Wednesday, December 10, 2008

The Catholic Princess: leadership today...

As a typical American kid I knew nothing of aristocratic salons while growing up. To me, the British had nobility, but nobody else did anymore.

Then, with university studies, I began to read the English historian Christopher Dawson and it helped to mature my understanding and view of Christian Europe, its people and history.

Dawson wrote of the highly stylized aristocratic civilization of post-Renaissance Europe (which reached its full development in the age of Louis XIV). When I moved to Europe five years ago I never imagined I'd meet any of these people, or rather, any of their ancestors!

But just a couple of days ago while at the FSSP Rome parish I had the nicest little chat with two of the most splendid and fun European ladies. They said their names were Gloria and Alessandra. I said with a smile: "Nice to meet you!"

But Alessandra I had met near Florence a few years before. She's a relative of Pope Paul V, Borghese (see her site her: http://www.alessandraborghese.com/).

While the other I had never seen or met or heard of before. But she's the lovely and very kind Princess Gloria von Thurn und Taxis (see her site here: http://www.thurnundtaxis.de/frs_home.html).

Then another sweet lady (hi, Principessa Massimo!) came up to me and asked if I was "Orbis Catholicus." Such a warm lady. It was great to chat with her, too.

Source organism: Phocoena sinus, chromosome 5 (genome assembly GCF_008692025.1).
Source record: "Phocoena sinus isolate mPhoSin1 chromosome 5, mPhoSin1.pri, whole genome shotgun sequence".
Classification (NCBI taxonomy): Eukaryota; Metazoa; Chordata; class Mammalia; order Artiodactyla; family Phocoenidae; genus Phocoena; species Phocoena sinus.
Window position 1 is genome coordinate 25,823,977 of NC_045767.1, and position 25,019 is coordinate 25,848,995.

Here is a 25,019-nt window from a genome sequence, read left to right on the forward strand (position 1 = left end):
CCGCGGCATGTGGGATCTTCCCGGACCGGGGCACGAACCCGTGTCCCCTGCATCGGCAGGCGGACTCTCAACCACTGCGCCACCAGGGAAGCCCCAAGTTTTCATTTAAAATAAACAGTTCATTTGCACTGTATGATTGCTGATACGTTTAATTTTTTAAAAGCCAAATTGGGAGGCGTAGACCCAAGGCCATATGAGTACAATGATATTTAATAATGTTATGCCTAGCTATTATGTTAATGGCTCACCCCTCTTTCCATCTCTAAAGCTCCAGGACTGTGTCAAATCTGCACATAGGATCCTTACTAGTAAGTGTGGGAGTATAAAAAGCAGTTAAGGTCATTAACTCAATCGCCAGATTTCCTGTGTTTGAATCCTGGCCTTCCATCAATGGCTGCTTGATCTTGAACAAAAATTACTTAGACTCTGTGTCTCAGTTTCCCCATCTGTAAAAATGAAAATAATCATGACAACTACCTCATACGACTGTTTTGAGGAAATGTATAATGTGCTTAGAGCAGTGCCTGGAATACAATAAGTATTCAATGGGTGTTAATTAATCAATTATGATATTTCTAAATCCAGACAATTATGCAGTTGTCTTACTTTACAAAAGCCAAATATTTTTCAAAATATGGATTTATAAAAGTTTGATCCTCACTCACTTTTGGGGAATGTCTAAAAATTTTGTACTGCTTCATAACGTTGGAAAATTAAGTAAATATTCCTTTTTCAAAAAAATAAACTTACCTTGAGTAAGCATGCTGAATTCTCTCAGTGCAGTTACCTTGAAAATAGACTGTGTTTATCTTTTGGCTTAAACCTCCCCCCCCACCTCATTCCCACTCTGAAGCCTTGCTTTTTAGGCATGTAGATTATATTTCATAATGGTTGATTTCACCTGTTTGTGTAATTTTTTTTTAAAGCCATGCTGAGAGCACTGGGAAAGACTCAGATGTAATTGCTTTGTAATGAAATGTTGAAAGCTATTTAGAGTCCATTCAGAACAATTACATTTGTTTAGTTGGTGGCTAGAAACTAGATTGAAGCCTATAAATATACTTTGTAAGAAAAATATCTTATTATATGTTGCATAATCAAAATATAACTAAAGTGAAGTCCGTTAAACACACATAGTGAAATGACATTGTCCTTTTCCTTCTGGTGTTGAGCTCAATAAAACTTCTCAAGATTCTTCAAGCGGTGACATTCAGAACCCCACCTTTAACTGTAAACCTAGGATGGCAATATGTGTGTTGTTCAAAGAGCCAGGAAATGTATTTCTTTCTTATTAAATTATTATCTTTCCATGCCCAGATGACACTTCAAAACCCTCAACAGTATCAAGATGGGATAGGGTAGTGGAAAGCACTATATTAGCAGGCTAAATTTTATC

Ladies, we love and support you all in your efforts of Catholic leadership - thank you and ever press forward!

Oremvs!

3 comments:

The Sibyl said...

Three Cheers for our Catholic Aristocrats!!! From Australia.

Iosephus said...

JP, if this blog were the whole picture of your life, I'm sure you'd be the envy of half the traditionalists out there! Living in Rome and meeting royalty at Mass - do enjoy it!

Anonymous said...

It is a shame that under Paul VI`initiative the strong and fruitfull bands between the holy see and the always loyal black nobilty of the former stato pontificio have broken away. Also here in the south in the lands of the old Regno delle Due Sicilie the local ancient gentry always a staunch supperter of church and regional traditions was treated very ungratefully by the the post 1965 church.